Pity Me

“I don’t like eating out at families for Shabbos,” my Flatmate said. “I hate being the nebach case at the table.”

“You think that’s why people invite us?” I asked. “Really?”

“Well why else do you think they do?”

“For the pleasure of our company?” I replied, suddenly doubtful. Maybe my company isn’t all that scintillating. Maybe the only reason people invite me over  is because otherwise they imagine me alone in a dark room with cracked walls, lit  by a single, dangling, lightbulb, sitting at a wobbly table eating dry bread salted by my own tears.

Then I laughed. That was ridiculous. Who could imagine I had such a pathetic existence? No, they definitely invited me over for a much-needed break from discussing community politics and preschool options. They probably appreciate having someone new around to provide a more youthful perspective and broad-ranging conversation…

Friday night, as we proffered our parting thank yous to our hosts, the hostess leaned in and urged us to invite ourselves over any time. “You know Elisheva, who lives a few doors down from you? She has a hard time finding meals for Shabbos. She told me that sometimes she eats all alone. I feel so bad! But sometimes the week just gets away and I forget to invite people. So don’t feel uncomfortable about calling, okay?”

Pop. That was the sound of my bubble.

Okay. So maybe they don’t invite me for varied conversation. Maybe, I go to them for varied conversation. The truth is, if you want to imagine me in a nebach situation, it would be a teeny drop different than the dry-bread-in-a-dark-room situation.

You’d have to imagine me in a brightly lit, spacious apartment, at a table brimming with food and surrounded by friends, all carrying on an LCD conversation about… dating. It sounds so familiar, I suspect we had the exact same conversation last week.

“Hey, anyone try any new recipes lately? Read any good books?” I try.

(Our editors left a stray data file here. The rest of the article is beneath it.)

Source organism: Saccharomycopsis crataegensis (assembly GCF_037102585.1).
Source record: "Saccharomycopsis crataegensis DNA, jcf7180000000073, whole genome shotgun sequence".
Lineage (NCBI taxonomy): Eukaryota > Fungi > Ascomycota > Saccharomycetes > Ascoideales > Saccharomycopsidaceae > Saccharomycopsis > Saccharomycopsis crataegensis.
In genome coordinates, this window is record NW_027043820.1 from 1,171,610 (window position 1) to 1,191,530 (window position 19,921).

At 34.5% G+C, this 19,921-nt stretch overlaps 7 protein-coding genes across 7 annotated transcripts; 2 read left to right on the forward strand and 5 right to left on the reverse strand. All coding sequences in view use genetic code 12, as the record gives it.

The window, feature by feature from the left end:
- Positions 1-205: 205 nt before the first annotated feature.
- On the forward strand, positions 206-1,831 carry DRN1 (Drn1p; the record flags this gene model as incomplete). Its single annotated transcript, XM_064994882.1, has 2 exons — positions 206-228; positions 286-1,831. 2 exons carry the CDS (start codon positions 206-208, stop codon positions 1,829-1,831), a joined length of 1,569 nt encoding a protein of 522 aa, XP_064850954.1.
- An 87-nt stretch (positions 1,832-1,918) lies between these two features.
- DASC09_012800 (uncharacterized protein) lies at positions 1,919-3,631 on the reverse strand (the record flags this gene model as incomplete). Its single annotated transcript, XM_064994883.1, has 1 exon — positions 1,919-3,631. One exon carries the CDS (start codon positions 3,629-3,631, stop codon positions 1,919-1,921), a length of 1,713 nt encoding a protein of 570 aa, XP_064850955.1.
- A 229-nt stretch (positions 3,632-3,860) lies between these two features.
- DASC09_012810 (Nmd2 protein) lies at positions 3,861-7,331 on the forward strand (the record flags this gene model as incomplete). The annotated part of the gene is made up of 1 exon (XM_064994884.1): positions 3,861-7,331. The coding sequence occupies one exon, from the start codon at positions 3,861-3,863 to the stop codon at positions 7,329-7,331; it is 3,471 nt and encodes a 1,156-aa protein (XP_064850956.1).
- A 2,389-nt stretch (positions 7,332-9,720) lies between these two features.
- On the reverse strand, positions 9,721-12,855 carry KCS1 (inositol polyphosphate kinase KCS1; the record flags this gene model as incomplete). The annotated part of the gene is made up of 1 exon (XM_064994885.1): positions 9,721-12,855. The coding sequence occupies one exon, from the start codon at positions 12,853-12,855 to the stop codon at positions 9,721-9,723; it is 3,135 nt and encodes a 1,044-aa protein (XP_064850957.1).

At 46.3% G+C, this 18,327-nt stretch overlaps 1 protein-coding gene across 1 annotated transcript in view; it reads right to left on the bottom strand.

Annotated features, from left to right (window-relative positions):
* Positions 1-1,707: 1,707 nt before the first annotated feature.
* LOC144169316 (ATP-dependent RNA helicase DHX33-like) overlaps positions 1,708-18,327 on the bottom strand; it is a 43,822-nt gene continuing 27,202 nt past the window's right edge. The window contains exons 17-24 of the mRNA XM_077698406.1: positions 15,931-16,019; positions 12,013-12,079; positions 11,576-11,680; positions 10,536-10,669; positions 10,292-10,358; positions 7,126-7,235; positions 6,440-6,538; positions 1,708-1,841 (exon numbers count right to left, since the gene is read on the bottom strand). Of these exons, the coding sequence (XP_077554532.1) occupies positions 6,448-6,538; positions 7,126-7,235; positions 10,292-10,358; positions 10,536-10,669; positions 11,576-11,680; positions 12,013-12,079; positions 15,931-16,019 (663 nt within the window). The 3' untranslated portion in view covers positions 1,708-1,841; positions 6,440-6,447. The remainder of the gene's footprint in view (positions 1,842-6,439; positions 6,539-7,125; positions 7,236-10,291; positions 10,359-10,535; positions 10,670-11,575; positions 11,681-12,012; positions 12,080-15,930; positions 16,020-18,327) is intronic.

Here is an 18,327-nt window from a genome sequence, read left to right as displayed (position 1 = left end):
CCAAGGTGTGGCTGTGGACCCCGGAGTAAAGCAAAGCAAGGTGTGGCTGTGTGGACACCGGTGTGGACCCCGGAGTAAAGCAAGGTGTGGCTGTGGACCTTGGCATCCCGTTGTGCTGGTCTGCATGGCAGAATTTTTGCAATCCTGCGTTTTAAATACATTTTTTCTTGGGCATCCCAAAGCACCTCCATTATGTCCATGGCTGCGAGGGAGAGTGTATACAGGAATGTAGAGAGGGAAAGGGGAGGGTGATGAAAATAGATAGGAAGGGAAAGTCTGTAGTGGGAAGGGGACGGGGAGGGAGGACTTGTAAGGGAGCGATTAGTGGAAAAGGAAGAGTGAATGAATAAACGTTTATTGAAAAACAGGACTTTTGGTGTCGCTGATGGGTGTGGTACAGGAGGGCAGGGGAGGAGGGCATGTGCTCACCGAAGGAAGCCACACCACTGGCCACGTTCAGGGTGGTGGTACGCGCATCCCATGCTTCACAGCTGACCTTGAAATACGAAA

Blank looks.

“Um, how’s work?”

“Ugh, not on Shabbos.”

“Goethe? Post-modern art? How about that government shutdown? The weather?”

“C’mon. This is what I come here for,” a guest says. “To get in my weekly crabbing about dating.”

Sigh.

Diaper brand comparisons? After-school daycare? Bring it on.

Nebach me.

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Living Out of Town

“A guy moved here last year for a great job with a great company. He stayed here about three months before he packed it in and left. He said that if he stayed, he would probably never go on another date again.”

I guess three months was long enough to go out with the 6 single women in town.

People: if more singles lived out of town, more singles could live out of town.

Be brave.

Be bold.

Leave the tri-state area.

Where Are All the ‘Singles’ Communities?

I know about Washington Heights and the infamous *hushed voice* Upper West Side.  I’ve heard there’s even spillover into northern NJ. And there’s Baltimore. But is that it? Two metropolitan locations on the Eastern seaboard are the sum total of options for orthodox single people to live after they’ve grown out of their parents’ house? It seems kind of limiting.

Does anyone know of any that I’m missing?

If not, how about colonization? If we can get about 30 singles to seed a nice location, and then make a big to-do in all the newspapers and publications of a digital and print sort, I’m sure other people would follow.

There are distinct benefits to living out of town. The cost of living index for NYC averages about 200. (100 is average for the country.) The cost of living index for South Bend, Indiana is 98. For Portland, Oregon, 109. Indianapolis, 88. Milwaukee, 101. Moreover, all of these places are less crowded. Some are even downright pretty. The less urban may have fewer cultural opportunities, but they make up for that with greater access to sporting activities. (Imagine not having to drive two hours to find a hiking trail!) And did you know that a few years ago Waterbury, CT was rated among the best places to live?

Some of those places could use a yeshiva, ’tis true. If the guys are in Lakewood, it’s a bit of a trek for them to meet you in Denver. Which is why I think that all those Lakewood kollelim that are scattered about the country should also include a junior division. Yeshiva guys should be encouraged to learn in out of town communities. Even just temporarily.

Yes… I like that, actually. Temporarily. They can come, learn and date, and then leave. They’ll get to meet the local single populace, and as an extra bonus, experience life outside the tri-state area.

So, how do we start?